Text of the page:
1 Victoria, Melbourne 2,272,000 Increase3.5 Jetstar Airways, Qantas, QantasLink, Tiger Airways Australia, Virgin Australia
2 New South Wales, Sydney 1,813,000 Increase3.5 Jetstar Airways, Qantas, Virgin Australia
3 Queensland, Brisbane 776,700 Increase3.9 Jetstar Airways, Qantas, Virgin Australia
4 Western Australia, Perth 616,400 Decrease1.3 Jetstar Airways, Qantas, Virgin Australia
5 Queensland, Gold Coast 215,300 Increase5.0 Jetstar Airways, Virgin Australia
6 South Australia, Port Lincoln 190,800 Increase0.6 QantasLink, Regional Express Airlines
7 Australian Capital Territory, Canberra 176,300 Decrease3.2 Qantas, QantasLink, Virgin Australia


Busiest international routes out of Adelaide Airport (YE 2014)[20]
Rank Airport Passengers  % Change Carriers
1 Malaysia, Kuala Lumpur 244,961 Increase39.4 Malaysia Airlines
2 Singapore, Singapore 220,633 Decrease10.9 Singapore Airlines
3 United Arab Emirates, Dubai 198,799 Increase13.6 Emirates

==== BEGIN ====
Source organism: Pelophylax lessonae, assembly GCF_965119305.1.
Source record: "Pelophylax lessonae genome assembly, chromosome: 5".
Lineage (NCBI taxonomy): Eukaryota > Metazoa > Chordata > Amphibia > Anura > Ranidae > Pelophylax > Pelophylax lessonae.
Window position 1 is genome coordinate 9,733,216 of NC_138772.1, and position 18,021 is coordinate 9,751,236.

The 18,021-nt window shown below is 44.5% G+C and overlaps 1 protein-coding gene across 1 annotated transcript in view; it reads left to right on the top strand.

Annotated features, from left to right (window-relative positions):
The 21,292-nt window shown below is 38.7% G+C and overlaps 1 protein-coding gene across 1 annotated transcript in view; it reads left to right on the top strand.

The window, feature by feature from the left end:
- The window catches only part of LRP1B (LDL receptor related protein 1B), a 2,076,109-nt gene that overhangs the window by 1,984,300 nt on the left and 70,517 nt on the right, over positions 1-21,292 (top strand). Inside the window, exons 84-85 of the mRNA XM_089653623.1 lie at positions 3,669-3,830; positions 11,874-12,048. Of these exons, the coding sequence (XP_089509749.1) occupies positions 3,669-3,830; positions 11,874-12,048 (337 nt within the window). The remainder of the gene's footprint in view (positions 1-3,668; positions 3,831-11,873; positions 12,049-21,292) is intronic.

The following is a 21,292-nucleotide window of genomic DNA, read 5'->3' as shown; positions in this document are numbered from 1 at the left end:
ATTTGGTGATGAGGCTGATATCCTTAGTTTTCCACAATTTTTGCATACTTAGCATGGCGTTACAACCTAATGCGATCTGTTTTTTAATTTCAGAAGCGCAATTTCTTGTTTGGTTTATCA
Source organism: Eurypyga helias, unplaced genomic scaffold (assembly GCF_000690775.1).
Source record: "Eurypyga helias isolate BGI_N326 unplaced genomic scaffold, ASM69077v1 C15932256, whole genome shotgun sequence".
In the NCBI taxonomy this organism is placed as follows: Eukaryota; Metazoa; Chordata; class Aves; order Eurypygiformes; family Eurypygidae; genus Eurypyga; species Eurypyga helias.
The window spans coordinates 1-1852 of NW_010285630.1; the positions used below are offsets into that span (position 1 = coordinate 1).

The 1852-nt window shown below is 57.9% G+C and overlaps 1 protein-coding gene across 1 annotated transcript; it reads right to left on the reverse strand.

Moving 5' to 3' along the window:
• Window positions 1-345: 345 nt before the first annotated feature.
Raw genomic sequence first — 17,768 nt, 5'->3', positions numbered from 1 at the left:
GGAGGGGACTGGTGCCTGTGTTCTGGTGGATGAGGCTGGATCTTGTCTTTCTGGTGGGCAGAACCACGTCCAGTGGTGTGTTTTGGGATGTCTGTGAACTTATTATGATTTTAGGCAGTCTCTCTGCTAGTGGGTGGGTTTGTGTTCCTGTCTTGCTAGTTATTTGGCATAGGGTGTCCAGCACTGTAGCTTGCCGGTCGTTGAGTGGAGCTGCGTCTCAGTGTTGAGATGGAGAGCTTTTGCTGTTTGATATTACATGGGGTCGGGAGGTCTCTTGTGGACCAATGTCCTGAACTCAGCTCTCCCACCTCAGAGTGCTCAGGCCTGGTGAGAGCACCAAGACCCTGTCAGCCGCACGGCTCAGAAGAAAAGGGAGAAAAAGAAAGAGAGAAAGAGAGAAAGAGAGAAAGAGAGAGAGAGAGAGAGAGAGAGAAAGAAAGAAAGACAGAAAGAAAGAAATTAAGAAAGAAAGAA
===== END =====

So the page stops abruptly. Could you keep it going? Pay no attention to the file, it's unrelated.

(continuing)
4 Indonesia, Denpasar 132,215 Increase97.8 Jetstar, Virgin Australia
5 New Zealand, Auckland 93,460 Increase24.4 Air New Zealand
6 Hong Kong, Hong Kong 77,197 Increase30.7 Cathay Pacific
Annual passenger statistics
Year Passenger movements
2001–02 4,180,000
2002–03 4,358,000
2003–04 4,897,000
2004–05 5,371,000
2005–06 5,776,000
2006–07 6,192,000
2007–08 6,635,000
2008–09 6,799,000
2009–10 7,030,000
2010–11 7,297,000
2011-12 6,968,000
2012-13 7,300,000
2013-14 7,696,000
2020-21 9,856,000
2025-26 11,552,000
2030–31 13,537,000


Busiest international freight routes into and out of Adelaide Airport
(YE June 2011)[21]
Rank Airport Tonnes  % Change
1 Singapore, Singapore 10,995.7 Decrease10.8
2 Hong Kong, Hong Kong 3,413.2 Decrease8.8
3 Malaysia, Kuala Lumpur 2,984.4 Increase1.9
4 New Zealand, Auckland 449.4 Decrease11.8

Ground transport[edit]

Adelaide Metro operates frequent JetBus buses connecting the airport to the Central Business District and Glenelg. Routes J1, J1X and J2 operate to the City every 15mins. Routes J1 and J2 also operate to Harbour Town Shopping Centre and route J1 continues to Glenelg. Routes J7 and J8 operate to West Lakes and Marion.[22] The AAL's latest airport master plan proposes a light rail service. Historically airlines provided connecting buses to the Central Business District, after which a private bus service provided a service until 2013.

Incidents and accidents[edit]

See also[edit]


  1. ^ a b c "Adelaide Airport records double digit international growth for the third consecutive year" (pdf). Retrieved 10 October 2014.